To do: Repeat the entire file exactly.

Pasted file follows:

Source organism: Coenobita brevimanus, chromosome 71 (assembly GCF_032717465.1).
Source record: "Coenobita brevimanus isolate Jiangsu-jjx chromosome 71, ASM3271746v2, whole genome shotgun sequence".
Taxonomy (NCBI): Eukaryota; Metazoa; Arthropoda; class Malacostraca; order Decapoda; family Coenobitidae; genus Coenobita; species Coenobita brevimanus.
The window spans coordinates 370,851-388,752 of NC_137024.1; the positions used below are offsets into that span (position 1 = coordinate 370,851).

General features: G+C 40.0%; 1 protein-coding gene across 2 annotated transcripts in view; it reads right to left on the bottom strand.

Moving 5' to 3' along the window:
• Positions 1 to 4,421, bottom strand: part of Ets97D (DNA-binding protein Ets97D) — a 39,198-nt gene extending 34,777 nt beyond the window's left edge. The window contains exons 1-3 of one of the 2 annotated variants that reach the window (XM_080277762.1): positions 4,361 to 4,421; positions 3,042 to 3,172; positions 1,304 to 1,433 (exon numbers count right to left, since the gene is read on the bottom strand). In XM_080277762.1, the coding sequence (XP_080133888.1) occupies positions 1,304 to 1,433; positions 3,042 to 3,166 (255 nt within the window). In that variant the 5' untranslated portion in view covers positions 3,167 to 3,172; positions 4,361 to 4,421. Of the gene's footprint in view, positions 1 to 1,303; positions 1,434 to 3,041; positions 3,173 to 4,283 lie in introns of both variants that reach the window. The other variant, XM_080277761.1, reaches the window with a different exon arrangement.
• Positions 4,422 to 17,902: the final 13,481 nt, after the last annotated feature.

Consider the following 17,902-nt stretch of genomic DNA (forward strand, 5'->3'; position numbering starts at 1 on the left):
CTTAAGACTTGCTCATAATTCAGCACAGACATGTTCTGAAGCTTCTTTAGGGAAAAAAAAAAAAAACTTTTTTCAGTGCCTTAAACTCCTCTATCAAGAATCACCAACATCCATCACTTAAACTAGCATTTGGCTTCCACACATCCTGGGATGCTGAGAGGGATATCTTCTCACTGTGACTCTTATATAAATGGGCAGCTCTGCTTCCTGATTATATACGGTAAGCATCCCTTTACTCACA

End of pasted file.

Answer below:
Source organism: Coenobita brevimanus, chromosome 71 (assembly GCF_032717465.1).
Source record: "Coenobita brevimanus isolate Jiangsu-jjx chromosome 71, ASM3271746v2, whole genome shotgun sequence".
Taxonomy (NCBI): Eukaryota; Metazoa; Arthropoda; class Malacostraca; order Decapoda; family Coenobitidae; genus Coenobita; species Coenobita brevimanus.
The window spans coordinates 370,851-388,752 of NC_137024.1; the positions used below are offsets into that span (position 1 = coordinate 370,851).

General features: G+C 40.0%; 1 protein-coding gene across 2 annotated transcripts in view; it reads right to left on the bottom strand.

Moving 5' to 3' along the window:
• Positions 1 to 4,421, bottom strand: part of Ets97D (DNA-binding protein Ets97D) — a 39,198-nt gene extending 34,777 nt beyond the window's left edge. The window contains exons 1-3 of one of the 2 annotated variants that reach the window (XM_080277762.1): positions 4,361 to 4,421; positions 3,042 to 3,172; positions 1,304 to 1,433 (exon numbers count right to left, since the gene is read on the bottom strand). In XM_080277762.1, the coding sequence (XP_080133888.1) occupies positions 1,304 to 1,433; positions 3,042 to 3,166 (255 nt within the window). In that variant the 5' untranslated portion in view covers positions 3,167 to 3,172; positions 4,361 to 4,421. Of the gene's footprint in view, positions 1 to 1,303; positions 1,434 to 3,041; positions 3,173 to 4,283 lie in introns of both variants that reach the window. The other variant, XM_080277761.1, reaches the window with a different exon arrangement.
• Positions 4,422 to 17,902: the final 13,481 nt, after the last annotated feature.

Consider the following 17,902-nt stretch of genomic DNA (forward strand, 5'->3'; position numbering starts at 1 on the left):
CTTAAGACTTGCTCATAATTCAGCACAGACATGTTCTGAAGCTTCTTTAGGGAAAAAAAAAAAAAACTTTTTTCAGTGCCTTAAACTCCTCTATCAAGAATCACCAACATCCATCACTTAAACTAGCATTTGGCTTCCACACATCCTGGGATGCTGAGAGGGATATCTTCTCACTGTGACTCTTATATAAATGGGCAGCTCTGCTTCCTGATTATATACGGTAAGCATCCCTTTACTCACA